Reputation management was once only the concern of big corporations and household names who had a need to protect their public image. Fast forward to today’s world, where businesses are considered behind the times if they are not on social media, and reputation management is an industry in itself.
Some people think it’s just social media monitoring, while others believe it has something to do with public relations, but in reality, reputation management spans across your whole online strategy. Here’s a brief definition that attempts to sum up the practice:
“Online reputation management (or monitoring) is the practice of monitoring the Internet reputation of a person, brand or business, with the goal of suppressing negative mentions entirely, or pushing them lower on search engine results pages to decrease their visibility.”
Wikipedia’s definition does cover the primary goal of reputation management—which is to suppress any negativity directed towards your company—however, with corporate transparency and user-generated content becoming an integral part of any business’ marketing efforts, it is no longer sufficient to just block spammy and hateful comments.
Long gone is the age of direct advertising where companies sell their products or services to a passive audience—now it is all about engaging with your customers, listening to what they have to say, and learning/growing as a result. Therefore, it’s important to manage what is being said about your business online.
So what does ‘reputation management’ actually involve?
- Addressing criticism publicly
- Publicly asking for feedback
- Allowing employees to engage with your audience
- Speaking with your audience directly
Opening up your business to be transparent may seem risky, but realistically, in the long run, not being transparent is riskier. That being said, an important part of reputation management is contingency planning. As a business, you must be ready to face criticism and be prepared for the worst case scenarios.
Here are just a few questions you will want to consider:
- What if your product or service causes too much criticism?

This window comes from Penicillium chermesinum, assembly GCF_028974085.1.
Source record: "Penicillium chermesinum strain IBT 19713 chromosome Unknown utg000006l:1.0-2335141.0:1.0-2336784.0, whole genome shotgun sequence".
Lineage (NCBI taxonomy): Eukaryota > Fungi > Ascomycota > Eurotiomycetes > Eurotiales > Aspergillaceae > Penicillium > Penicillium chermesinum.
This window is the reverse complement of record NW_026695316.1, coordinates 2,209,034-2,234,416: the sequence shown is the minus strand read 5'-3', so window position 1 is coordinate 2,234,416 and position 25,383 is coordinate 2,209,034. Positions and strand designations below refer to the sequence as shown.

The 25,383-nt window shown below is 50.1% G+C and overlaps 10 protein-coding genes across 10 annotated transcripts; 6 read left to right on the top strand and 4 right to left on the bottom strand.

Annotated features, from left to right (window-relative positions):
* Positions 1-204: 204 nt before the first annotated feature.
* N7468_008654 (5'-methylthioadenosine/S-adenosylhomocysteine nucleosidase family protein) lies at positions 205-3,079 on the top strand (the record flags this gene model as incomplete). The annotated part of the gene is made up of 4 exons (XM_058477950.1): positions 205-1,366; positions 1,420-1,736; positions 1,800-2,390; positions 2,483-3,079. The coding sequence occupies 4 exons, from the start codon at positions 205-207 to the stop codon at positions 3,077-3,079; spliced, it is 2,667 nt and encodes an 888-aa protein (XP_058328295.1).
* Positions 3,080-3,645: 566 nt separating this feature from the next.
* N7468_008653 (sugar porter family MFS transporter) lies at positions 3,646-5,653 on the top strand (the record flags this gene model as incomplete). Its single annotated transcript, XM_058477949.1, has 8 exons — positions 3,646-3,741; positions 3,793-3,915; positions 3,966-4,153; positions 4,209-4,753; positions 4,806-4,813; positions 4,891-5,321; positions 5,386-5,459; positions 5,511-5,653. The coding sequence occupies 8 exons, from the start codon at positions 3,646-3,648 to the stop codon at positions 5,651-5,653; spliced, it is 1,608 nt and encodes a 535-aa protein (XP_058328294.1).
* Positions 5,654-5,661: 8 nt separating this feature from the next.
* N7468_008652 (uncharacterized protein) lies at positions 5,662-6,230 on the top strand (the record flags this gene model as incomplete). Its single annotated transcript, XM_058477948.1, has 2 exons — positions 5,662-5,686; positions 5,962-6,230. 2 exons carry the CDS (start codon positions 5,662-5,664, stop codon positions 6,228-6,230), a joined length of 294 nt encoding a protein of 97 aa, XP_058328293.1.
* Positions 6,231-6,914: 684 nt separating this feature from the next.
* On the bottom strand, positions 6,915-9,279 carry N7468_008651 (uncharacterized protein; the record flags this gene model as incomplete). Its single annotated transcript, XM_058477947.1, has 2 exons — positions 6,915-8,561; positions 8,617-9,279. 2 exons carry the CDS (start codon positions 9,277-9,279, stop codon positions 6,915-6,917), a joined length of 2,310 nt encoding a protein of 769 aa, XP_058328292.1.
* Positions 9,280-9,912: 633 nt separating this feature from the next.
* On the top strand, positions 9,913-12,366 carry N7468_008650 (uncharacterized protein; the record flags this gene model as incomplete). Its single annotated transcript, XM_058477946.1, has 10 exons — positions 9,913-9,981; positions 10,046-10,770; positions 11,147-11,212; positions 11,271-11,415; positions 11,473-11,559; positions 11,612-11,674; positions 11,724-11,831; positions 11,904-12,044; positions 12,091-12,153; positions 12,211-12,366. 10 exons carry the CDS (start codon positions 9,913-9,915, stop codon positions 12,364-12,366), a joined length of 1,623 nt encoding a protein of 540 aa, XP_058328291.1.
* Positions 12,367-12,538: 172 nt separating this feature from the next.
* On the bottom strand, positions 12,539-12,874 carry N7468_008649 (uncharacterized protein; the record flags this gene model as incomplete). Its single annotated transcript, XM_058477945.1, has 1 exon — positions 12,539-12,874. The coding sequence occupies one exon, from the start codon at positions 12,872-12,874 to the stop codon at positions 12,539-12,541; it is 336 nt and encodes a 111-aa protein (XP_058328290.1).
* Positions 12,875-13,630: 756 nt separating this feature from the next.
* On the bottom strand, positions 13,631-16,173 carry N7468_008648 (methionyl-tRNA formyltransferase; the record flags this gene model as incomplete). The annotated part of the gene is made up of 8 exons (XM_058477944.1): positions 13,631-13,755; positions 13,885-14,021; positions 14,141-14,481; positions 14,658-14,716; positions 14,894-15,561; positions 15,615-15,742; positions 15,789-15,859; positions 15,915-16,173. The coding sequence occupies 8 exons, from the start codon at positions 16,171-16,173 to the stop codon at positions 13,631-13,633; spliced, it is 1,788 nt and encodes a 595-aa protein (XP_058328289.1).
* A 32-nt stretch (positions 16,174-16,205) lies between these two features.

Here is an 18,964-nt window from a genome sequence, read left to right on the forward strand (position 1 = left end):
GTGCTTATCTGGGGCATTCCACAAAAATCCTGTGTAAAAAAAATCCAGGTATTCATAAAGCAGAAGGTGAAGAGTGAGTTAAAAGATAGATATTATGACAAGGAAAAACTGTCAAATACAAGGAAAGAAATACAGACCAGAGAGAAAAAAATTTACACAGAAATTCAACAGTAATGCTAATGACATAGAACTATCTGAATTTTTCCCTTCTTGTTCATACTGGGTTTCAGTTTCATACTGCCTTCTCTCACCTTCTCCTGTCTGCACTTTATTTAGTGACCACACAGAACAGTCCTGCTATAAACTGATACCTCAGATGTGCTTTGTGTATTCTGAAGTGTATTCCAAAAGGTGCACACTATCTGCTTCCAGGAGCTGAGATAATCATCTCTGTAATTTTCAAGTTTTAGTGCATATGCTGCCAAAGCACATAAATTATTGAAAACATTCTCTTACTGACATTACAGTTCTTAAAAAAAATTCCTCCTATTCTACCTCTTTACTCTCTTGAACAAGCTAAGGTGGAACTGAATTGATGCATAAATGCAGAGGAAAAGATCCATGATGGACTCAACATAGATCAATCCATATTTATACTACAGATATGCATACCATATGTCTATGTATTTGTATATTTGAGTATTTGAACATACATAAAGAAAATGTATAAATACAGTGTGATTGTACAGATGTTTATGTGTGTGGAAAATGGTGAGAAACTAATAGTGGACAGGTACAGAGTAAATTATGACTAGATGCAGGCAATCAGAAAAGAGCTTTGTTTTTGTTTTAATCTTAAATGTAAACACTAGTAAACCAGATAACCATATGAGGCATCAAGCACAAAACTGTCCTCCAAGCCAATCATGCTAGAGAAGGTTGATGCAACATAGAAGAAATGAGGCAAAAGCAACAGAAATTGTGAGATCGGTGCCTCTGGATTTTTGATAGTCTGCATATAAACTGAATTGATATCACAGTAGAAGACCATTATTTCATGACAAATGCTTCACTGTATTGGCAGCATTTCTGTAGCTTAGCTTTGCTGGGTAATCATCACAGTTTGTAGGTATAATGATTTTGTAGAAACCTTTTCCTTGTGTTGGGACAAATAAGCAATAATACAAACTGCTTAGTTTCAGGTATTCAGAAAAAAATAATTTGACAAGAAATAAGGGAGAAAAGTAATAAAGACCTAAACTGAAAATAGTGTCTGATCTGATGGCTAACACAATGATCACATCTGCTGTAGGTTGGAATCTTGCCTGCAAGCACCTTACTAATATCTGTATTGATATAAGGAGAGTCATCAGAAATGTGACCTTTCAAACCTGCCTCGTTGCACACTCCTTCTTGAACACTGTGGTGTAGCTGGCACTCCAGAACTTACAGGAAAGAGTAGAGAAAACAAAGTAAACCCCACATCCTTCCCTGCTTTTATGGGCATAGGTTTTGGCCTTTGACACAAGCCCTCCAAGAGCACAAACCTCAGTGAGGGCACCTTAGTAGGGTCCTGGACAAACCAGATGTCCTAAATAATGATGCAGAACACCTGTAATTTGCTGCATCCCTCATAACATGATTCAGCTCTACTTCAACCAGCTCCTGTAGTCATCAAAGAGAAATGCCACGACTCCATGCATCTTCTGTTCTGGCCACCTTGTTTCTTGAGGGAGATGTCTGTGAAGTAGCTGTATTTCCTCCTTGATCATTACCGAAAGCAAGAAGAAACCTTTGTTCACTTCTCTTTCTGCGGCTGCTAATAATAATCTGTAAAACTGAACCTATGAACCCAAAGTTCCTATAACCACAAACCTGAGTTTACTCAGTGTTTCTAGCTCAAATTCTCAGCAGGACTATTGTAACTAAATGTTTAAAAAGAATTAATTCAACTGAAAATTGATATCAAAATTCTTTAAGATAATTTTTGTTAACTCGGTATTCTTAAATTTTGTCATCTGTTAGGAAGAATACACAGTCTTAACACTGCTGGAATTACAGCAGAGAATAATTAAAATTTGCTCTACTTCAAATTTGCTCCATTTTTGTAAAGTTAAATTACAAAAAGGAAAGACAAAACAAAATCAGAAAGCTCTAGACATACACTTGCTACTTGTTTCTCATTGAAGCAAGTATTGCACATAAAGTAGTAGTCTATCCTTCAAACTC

- What if you receive an extremely negative comment that is unfounded?
- What is someone with power or influence online publishes a negative review of your product or service?
- What if your employees act unreasonably or in a way that could harm your business?
- What if your competitors take advantage of this?
by Dave Dugdale
Thanks to companies who were unprepared, we have some prime examples of how not to deal with such instances.
A few years ago, Nestlé began to receive negative comments about their environmental practices. Unfortunately, they decided to ignore the comments and the public became aggressive—even posting altered versions of the Nestlé logo online. As a result, Nestlé were forced to take down their public page.
Main takeaway: Address public criticism as soon as possible in order to neutralise the situation and prevent it from growing into a major problem.
In an alternative approach, Amy’s Baking Company decided to respond to a one-star review of their company in what can only be described as a ferocious meltdown. Their insults were eventually picked up by the local media, and consequently their public image suffered a blow.
Main takeaway: Always look at problems as opportunities. One negative review is a chance to show how eager you are to please your customers and resolve any issues they may have experienced.
Online reputation management is not just about reacting well to what people say about your company, but knowing whether to react at all, and if so, when. Use the questions and examples above to help craft your plan, and once you are ready to go fully transparent, find yourself a tool such as Google Alerts or Moz Pro’s Brand Mention checker to keep on top of the conversation around your brand.